An increase of €5 per month in Child Benefit is an insult to parents who were hoping to see some concessions towards the cost of childcare. I would have rather seen no increase and investment into the childcare sector. Childcare is the biggest expenditure after rent/mortgage and this is hindering parents, especially lone parents from returning to the workplace. Joan Burton promised affordable childcare would be in place before the One Parent Family Payment changes took affect, but this promise has not been kept.

Lone parents are also the only long term recipients of a social welfare payment (average of six years on One Parent Family Payment) who do not receive the Household Benefits Package and so the extension of the package to include water rates means that lone parents receive no help (again).

I am delighted to hear about the increased funding for social housing because of the crisis in the housing market and the vulnerability tenants feel whilst renting, especially if they are receiving Rent Allowance. Social Housing provides security and means that people can earn a living wage.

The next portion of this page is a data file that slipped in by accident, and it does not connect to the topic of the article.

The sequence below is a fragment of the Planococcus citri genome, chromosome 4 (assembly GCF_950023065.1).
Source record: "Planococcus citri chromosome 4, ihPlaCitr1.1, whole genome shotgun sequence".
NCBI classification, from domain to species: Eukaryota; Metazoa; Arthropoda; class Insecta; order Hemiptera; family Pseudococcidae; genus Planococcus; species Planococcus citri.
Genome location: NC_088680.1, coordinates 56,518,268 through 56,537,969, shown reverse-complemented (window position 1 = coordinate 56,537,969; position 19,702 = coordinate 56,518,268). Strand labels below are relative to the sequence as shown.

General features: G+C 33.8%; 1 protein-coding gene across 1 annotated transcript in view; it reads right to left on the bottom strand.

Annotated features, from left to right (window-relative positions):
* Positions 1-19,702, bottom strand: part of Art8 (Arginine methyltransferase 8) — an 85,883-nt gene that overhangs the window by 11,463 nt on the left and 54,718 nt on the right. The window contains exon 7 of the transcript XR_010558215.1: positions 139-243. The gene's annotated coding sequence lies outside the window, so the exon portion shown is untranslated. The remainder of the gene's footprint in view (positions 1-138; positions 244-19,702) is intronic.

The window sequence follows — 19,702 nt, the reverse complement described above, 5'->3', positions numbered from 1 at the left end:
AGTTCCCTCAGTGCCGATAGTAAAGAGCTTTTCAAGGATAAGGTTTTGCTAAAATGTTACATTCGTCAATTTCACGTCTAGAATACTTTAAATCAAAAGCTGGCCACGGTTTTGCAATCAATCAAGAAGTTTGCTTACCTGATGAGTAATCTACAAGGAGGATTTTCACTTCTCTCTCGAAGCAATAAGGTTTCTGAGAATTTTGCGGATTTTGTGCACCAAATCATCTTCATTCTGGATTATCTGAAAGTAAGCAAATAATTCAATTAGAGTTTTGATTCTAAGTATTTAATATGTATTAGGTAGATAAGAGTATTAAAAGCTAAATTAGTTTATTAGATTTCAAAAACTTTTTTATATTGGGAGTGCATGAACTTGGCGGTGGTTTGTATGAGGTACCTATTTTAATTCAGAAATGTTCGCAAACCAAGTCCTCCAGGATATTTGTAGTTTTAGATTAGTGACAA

6. Niranjan Srinivasan is a public servant who has been working with the HSE as a Senior Paediatric Physiotherapist since 2003. He is married with a young child and has been hoping to buy a house for the last six years.

As expected the Budget didn’t disappoint me but didn’t make me feel over the moon, either..

The key points for me are…

The reduction of the income tax by 1%. Hopefully this will add a few bob at the end of the month. The abolition of the pension levy is welcome. I was hoping the USC would go altogether but at least it has been reduced a bit. An increase of child benefit by €60 per annum will hopefully cover a little. Thank god they didn’t introduce any other tax but everything will be evened out in 2015 with the water charges.

Overall, I am not hurt any more than I was, but at least they didn’t stab me with more austerity.

Readers’ Panel Part One: What are you expecting from Budget 2015?

Readers’ Panel Part Two: What are you expecting from Budget 2015?